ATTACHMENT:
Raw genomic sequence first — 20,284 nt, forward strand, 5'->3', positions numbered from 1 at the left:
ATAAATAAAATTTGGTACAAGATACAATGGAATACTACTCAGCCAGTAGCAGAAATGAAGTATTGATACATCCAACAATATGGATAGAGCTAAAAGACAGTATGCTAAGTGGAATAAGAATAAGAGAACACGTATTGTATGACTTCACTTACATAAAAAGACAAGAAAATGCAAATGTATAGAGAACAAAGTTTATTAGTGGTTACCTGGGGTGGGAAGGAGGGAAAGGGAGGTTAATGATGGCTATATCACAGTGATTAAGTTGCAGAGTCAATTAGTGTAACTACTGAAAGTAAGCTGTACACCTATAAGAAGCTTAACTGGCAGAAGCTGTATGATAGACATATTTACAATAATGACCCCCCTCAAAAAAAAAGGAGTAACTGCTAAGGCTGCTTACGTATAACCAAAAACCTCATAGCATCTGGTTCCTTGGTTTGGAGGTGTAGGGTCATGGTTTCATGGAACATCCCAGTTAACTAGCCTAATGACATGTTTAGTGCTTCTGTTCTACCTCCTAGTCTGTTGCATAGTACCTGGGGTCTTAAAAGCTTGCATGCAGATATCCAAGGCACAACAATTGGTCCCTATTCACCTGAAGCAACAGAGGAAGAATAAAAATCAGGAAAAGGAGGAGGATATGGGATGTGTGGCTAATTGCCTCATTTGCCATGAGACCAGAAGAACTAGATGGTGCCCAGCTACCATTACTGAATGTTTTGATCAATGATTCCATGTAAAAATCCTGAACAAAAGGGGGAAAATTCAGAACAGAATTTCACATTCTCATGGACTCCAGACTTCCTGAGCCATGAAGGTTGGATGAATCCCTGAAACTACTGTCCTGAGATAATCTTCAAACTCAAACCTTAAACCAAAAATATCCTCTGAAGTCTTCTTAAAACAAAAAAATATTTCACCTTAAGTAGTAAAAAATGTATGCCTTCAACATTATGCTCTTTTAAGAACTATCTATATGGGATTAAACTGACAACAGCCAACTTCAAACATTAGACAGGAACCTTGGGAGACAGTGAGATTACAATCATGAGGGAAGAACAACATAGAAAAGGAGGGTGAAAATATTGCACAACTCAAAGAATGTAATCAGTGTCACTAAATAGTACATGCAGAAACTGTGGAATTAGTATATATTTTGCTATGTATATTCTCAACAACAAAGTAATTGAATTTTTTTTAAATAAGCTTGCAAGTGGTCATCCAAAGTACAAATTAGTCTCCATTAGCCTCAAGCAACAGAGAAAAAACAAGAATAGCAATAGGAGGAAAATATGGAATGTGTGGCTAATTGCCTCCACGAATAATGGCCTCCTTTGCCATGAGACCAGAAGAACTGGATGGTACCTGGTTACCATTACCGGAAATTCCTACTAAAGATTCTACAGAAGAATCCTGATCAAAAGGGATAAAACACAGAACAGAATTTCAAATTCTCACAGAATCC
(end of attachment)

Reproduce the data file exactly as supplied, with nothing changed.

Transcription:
Raw genomic sequence first — 20,284 nt, forward strand, 5'->3', positions numbered from 1 at the left:
ATAAATAAAATTTGGTACAAGATACAATGGAATACTACTCAGCCAGTAGCAGAAATGAAGTATTGATACATCCAACAATATGGATAGAGCTAAAAGACAGTATGCTAAGTGGAATAAGAATAAGAGAACACGTATTGTATGACTTCACTTACATAAAAAGACAAGAAAATGCAAATGTATAGAGAACAAAGTTTATTAGTGGTTACCTGGGGTGGGAAGGAGGGAAAGGGAGGTTAATGATGGCTATATCACAGTGATTAAGTTGCAGAGTCAATTAGTGTAACTACTGAAAGTAAGCTGTACACCTATAAGAAGCTTAACTGGCAGAAGCTGTATGATAGACATATTTACAATAATGACCCCCCTCAAAAAAAAAGGAGTAACTGCTAAGGCTGCTTACGTATAACCAAAAACCTCATAGCATCTGGTTCCTTGGTTTGGAGGTGTAGGGTCATGGTTTCATGGAACATCCCAGTTAACTAGCCTAATGACATGTTTAGTGCTTCTGTTCTACCTCCTAGTCTGTTGCATAGTACCTGGGGTCTTAAAAGCTTGCATGCAGATATCCAAGGCACAACAATTGGTCCCTATTCACCTGAAGCAACAGAGGAAGAATAAAAATCAGGAAAAGGAGGAGGATATGGGATGTGTGGCTAATTGCCTCATTTGCCATGAGACCAGAAGAACTAGATGGTGCCCAGCTACCATTACTGAATGTTTTGATCAATGATTCCATGTAAAAATCCTGAACAAAAGGGGGAAAATTCAGAACAGAATTTCACATTCTCATGGACTCCAGACTTCCTGAGCCATGAAGGTTGGATGAATCCCTGAAACTACTGTCCTGAGATAATCTTCAAACTCAAACCTTAAACCAAAAATATCCTCTGAAGTCTTCTTAAAACAAAAAAATATTTCACCTTAAGTAGTAAAAAATGTATGCCTTCAACATTATGCTCTTTTAAGAACTATCTATATGGGATTAAACTGACAACAGCCAACTTCAAACATTAGACAGGAACCTTGGGAGACAGTGAGATTACAATCATGAGGGAAGAACAACATAGAAAAGGAGGGTGAAAATATTGCACAACTCAAAGAATGTAATCAGTGTCACTAAATAGTACATGCAGAAACTGTGGAATTAGTATATATTTTGCTATGTATATTCTCAACAACAAAGTAATTGAATTTTTTTTAAATAAGCTTGCAAGTGGTCATCCAAAGTACAAATTAGTCTCCATTAGCCTCAAGCAACAGAGAAAAAACAAGAATAGCAATAGGAGGAAAATATGGAATGTGTGGCTAATTGCCTCCACGAATAATGGCCTCCTTTGCCATGAGACCAGAAGAACTGGATGGTACCTGGTTACCATTACCGGAAATTCCTACTAAAGATTCTACAGAAGAATCCTGATCAAAAGGGATAAAACACAGAACAGAATTTCAAATTCTCACAGAATCC